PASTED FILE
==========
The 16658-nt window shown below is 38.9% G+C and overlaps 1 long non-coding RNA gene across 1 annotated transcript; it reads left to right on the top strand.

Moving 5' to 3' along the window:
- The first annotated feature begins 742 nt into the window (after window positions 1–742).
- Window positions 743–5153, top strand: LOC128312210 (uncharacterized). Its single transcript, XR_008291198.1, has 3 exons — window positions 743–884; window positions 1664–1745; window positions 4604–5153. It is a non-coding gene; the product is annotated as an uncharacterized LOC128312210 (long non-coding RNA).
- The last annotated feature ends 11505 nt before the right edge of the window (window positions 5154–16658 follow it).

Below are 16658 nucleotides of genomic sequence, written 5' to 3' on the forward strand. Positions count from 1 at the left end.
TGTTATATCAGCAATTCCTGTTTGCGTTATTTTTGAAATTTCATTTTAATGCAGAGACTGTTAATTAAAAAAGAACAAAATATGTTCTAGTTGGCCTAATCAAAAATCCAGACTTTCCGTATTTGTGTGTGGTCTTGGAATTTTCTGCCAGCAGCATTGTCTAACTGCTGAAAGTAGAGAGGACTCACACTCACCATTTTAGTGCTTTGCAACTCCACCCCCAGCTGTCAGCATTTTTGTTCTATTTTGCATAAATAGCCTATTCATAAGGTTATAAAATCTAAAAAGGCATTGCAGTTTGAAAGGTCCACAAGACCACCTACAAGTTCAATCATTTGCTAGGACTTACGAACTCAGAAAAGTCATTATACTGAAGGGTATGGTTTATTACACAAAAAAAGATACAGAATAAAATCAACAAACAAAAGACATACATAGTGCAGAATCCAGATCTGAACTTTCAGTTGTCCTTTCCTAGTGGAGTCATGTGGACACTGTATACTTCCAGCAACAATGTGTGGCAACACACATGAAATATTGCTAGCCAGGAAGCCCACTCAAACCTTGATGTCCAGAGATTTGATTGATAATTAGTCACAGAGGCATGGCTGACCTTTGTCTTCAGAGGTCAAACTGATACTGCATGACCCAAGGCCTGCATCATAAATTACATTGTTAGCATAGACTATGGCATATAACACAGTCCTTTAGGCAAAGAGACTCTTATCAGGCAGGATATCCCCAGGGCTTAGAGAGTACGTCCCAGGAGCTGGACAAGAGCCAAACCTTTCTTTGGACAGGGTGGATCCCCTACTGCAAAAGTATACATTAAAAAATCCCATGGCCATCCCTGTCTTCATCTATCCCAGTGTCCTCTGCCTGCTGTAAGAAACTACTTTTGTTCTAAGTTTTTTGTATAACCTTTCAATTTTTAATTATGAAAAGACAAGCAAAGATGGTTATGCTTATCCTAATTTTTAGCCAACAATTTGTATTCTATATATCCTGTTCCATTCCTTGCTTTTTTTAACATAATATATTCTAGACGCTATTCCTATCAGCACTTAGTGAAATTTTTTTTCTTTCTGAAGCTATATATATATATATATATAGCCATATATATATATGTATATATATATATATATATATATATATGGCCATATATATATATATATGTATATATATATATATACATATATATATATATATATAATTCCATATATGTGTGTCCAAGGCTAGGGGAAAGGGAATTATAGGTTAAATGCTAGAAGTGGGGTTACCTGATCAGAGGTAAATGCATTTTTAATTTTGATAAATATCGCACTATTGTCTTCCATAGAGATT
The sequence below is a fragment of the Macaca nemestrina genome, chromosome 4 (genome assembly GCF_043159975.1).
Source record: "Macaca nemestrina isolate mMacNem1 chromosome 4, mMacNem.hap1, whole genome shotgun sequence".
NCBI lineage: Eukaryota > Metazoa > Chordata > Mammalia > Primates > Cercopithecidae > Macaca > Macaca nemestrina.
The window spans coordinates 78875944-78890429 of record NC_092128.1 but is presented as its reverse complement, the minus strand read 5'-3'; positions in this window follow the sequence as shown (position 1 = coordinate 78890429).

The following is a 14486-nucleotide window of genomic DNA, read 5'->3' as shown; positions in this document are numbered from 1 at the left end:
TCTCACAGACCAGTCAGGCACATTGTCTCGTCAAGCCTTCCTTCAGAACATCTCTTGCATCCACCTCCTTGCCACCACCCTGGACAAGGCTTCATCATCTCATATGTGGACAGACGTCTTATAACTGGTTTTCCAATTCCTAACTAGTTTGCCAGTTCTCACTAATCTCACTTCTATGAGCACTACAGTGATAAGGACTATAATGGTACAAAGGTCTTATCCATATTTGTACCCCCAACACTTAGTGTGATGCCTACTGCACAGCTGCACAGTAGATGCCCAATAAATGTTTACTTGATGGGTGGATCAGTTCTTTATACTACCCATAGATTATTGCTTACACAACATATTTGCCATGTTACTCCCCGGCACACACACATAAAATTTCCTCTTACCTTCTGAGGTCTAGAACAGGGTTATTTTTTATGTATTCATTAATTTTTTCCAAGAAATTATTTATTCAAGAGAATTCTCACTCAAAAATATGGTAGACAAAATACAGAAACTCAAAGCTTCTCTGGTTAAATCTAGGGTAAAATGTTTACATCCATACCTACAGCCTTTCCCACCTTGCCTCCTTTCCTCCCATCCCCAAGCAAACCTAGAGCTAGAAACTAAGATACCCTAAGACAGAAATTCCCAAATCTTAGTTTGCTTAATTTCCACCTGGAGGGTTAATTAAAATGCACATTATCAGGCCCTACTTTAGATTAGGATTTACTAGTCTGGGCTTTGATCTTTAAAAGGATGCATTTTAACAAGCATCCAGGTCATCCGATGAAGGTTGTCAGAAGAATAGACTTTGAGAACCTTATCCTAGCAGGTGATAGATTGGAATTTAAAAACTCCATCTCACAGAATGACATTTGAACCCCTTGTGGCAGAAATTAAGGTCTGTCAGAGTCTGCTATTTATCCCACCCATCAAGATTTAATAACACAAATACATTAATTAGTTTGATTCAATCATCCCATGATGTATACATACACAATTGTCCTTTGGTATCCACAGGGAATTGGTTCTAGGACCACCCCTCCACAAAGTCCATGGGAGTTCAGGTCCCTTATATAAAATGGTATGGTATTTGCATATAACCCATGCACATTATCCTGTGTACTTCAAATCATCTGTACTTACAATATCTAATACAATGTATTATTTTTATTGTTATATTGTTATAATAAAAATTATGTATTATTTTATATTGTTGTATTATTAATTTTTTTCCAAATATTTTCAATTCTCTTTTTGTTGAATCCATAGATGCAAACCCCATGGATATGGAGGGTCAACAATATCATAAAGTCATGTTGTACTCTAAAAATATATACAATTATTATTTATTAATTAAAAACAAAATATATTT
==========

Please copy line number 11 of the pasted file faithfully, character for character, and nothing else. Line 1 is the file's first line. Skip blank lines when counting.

The window spans coordinates 78875944-78890429 of record NC_092128.1 but is presented as its reverse complement, the minus strand read 5'-3'; positions in this window follow the sequence as shown (position 1 = coordinate 78890429).